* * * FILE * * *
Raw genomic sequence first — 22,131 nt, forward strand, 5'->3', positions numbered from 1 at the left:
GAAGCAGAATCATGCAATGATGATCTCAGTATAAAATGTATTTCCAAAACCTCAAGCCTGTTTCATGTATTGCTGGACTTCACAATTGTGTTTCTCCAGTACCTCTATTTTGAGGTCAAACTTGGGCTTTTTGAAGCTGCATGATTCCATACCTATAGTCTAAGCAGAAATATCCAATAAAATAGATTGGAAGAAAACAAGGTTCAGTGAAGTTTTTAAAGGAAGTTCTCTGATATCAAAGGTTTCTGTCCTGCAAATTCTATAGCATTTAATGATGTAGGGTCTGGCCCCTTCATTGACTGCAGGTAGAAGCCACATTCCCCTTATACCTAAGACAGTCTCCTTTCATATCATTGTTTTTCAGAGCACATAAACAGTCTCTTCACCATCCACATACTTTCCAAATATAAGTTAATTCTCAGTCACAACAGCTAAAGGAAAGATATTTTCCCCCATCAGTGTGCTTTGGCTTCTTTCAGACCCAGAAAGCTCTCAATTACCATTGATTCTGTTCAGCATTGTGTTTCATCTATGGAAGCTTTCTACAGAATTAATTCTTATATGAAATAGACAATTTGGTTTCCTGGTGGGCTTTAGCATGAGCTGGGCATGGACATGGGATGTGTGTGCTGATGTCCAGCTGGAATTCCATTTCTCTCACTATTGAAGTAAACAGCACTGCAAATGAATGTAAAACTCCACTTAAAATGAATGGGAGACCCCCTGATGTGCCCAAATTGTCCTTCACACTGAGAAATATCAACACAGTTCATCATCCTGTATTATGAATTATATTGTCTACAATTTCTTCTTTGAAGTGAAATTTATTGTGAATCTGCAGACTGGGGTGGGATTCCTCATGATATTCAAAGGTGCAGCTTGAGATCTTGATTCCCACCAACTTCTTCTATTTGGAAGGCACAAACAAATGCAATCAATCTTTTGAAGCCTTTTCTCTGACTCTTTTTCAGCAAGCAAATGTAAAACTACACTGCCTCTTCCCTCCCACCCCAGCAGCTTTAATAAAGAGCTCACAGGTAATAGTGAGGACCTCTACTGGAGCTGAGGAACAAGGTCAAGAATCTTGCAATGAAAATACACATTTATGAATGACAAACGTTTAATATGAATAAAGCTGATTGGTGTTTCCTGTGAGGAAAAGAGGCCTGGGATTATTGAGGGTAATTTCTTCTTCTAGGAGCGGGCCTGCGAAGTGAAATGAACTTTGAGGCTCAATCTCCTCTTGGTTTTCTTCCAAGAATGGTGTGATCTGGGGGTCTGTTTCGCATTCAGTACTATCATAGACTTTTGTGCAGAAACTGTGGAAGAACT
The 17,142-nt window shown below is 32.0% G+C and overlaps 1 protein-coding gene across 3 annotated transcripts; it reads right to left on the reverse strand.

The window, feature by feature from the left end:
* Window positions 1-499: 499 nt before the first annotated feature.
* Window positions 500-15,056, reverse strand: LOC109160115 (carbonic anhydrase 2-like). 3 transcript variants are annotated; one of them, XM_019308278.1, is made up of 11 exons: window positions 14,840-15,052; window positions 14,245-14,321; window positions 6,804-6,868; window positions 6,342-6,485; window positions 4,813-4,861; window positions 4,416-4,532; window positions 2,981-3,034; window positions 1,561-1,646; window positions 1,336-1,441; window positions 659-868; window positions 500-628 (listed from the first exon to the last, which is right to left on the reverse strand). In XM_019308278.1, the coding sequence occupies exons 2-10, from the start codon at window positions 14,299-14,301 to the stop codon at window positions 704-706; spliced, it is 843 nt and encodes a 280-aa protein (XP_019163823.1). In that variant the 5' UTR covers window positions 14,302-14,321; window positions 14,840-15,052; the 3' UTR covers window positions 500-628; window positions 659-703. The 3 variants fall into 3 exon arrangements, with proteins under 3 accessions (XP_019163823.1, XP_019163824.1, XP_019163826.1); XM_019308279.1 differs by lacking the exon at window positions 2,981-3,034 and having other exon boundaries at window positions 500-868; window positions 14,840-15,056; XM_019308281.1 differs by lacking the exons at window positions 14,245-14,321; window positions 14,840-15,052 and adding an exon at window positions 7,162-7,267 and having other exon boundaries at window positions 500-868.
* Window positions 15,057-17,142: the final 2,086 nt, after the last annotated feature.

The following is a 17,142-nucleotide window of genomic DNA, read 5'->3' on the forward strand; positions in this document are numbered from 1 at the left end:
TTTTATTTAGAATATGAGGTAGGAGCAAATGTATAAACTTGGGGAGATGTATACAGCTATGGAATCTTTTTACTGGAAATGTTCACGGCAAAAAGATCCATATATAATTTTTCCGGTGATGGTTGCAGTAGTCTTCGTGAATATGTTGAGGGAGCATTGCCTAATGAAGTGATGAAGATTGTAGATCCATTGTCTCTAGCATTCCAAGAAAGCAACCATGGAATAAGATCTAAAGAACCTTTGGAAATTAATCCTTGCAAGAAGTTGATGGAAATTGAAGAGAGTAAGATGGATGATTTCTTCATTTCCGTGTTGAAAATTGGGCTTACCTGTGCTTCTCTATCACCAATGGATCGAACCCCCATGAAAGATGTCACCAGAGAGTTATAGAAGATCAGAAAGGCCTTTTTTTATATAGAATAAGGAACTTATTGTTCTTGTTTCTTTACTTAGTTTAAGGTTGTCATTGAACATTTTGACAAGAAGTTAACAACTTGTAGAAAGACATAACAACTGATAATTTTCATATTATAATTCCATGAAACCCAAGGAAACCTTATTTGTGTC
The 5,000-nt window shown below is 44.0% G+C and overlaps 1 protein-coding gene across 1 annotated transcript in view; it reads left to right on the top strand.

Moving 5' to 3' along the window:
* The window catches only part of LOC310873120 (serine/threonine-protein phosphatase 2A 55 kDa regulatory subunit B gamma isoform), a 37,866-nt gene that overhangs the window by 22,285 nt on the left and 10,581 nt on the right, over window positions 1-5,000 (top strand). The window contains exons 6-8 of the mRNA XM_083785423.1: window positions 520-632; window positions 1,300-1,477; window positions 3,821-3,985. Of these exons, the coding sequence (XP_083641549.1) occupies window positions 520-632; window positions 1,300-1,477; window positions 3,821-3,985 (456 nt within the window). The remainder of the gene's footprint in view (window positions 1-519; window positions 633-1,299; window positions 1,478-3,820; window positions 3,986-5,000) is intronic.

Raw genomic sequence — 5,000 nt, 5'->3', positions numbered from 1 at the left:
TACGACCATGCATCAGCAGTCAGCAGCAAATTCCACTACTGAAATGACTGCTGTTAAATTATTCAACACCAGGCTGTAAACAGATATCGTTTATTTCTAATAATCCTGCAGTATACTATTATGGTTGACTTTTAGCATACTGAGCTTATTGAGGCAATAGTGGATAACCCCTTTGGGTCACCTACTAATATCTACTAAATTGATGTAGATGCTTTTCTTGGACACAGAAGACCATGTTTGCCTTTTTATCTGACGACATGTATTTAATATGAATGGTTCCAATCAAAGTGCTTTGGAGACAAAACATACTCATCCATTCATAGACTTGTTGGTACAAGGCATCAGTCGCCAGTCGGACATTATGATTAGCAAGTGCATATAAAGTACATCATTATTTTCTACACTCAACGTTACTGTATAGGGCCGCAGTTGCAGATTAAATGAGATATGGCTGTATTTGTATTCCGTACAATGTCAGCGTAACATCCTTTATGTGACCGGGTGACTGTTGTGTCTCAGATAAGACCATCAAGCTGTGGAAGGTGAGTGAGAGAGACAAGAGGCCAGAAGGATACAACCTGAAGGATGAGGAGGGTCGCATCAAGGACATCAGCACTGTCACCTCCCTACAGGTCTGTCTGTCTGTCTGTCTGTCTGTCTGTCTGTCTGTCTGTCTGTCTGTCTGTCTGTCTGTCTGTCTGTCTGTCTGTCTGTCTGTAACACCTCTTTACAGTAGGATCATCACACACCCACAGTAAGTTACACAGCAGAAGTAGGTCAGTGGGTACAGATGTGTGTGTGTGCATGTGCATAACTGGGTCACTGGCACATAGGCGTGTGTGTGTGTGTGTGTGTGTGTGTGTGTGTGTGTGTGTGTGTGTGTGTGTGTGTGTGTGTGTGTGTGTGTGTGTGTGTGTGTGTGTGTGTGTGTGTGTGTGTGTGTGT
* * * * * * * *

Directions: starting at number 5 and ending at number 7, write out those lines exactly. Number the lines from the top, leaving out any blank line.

* Window positions 1-499: 499 nt before the first annotated feature.
* Window positions 500-15,056, reverse strand: LOC109160115 (carbonic anhydrase 2-like). 3 transcript variants are annotated; one of them, XM_019308278.1, is made up of 11 exons: window positions 14,840-15,052; window positions 14,245-14,321; window positions 6,804-6,868; window positions 6,342-6,485; window positions 4,813-4,861; window positions 4,416-4,532; window positions 2,981-3,034; window positions 1,561-1,646; window positions 1,336-1,441; window positions 659-868; window positions 500-628 (listed from the first exon to the last, which is right to left on the reverse strand). In XM_019308278.1, the coding sequence occupies exons 2-10, from the start codon at window positions 14,299-14,301 to the stop codon at window positions 704-706; spliced, it is 843 nt and encodes a 280-aa protein (XP_019163823.1). In that variant the 5' UTR covers window positions 14,302-14,321; window positions 14,840-15,052; the 3' UTR covers window positions 500-628; window positions 659-703. The 3 variants fall into 3 exon arrangements, with proteins under 3 accessions (XP_019163823.1, XP_019163824.1, XP_019163826.1); XM_019308279.1 differs by lacking the exon at window positions 2,981-3,034 and having other exon boundaries at window positions 500-868; window positions 14,840-15,056; XM_019308281.1 differs by lacking the exons at window positions 14,245-14,321; window positions 14,840-15,052 and adding an exon at window positions 7,162-7,267 and having other exon boundaries at window positions 500-868.
* Window positions 15,057-17,142: the final 2,086 nt, after the last annotated feature.